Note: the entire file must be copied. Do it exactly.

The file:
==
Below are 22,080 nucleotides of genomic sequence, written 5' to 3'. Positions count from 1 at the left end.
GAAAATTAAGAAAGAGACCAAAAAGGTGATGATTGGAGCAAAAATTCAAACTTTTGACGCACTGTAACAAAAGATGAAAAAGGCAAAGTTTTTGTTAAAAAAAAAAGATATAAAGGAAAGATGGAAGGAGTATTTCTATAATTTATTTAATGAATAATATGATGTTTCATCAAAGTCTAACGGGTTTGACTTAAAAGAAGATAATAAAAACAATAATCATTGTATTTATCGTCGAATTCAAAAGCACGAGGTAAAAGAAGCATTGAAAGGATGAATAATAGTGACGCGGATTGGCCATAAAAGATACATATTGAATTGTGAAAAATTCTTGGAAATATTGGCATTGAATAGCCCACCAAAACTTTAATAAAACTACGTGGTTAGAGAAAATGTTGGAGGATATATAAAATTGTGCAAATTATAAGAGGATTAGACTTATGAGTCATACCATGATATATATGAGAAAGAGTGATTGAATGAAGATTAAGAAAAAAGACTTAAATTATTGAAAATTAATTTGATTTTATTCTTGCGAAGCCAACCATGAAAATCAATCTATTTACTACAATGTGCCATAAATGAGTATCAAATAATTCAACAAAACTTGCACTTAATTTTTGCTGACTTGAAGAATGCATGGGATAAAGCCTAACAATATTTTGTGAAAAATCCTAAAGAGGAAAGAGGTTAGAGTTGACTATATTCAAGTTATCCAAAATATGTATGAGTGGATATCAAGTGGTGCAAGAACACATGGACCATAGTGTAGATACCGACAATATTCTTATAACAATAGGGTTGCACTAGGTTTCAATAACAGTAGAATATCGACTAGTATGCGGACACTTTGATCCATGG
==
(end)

Below are 22,080 nucleotides of genomic sequence, written 5' to 3'. Positions count from 1 at the left end.
GAAAATTAAGAAAGAGACCAAAAAGGTGATGATTGGAGCAAAAATTCAAACTTTTGACGCACTGTAACAAAAGATGAAAAAGGCAAAGTTTTTGTTAAAAAAAAAAGATATAAAGGAAAGATGGAAGGAGTATTTCTATAATTTATTTAATGAATAATATGATGTTTCATCAAAGTCTAACGGGTTTGACTTAAAAGAAGATAATAAAAACAATAATCATTGTATTTATCGTCGAATTCAAAAGCACGAGGTAAAAGAAGCATTGAAAGGATGAATAATAGTGACGCGGATTGGCCATAAAAGATACATATTGAATTGTGAAAAATTCTTGGAAATATTGGCATTGAATAGCCCACCAAAACTTTAATAAAACTACGTGGTTAGAGAAAATGTTGGAGGATATATAAAATTGTGCAAATTATAAGAGGATTAGACTTATGAGTCATACCATGATATATATGAGAAAGAGTGATTGAATGAAGATTAAGAAAAAAGACTTAAATTATTGAAAATTAATTTGATTTTATTCTTGCGAAGCCAACCATGAAAATCAATCTATTTACTACAATGTGCCATAAATGAGTATCAAATAATTCAACAAAACTTGCACTTAATTTTTGCTGACTTGAAGAATGCATGGGATAAAGCCTAACAATATTTTGTGAAAAATCCTAAAGAGGAAAGAGGTTAGAGTTGACTATATTCAAGTTATCCAAAATATGTATGAGTGGATATCAAGTGGTGCAAGAACACATGGACCATAGTGTAGATACCGACAATATTCTTATAACAATAGGGTTGCACTAGGTTTCAATAACAGTAGAATATCGACTAGTATGCGGACACTTTGATCCATGG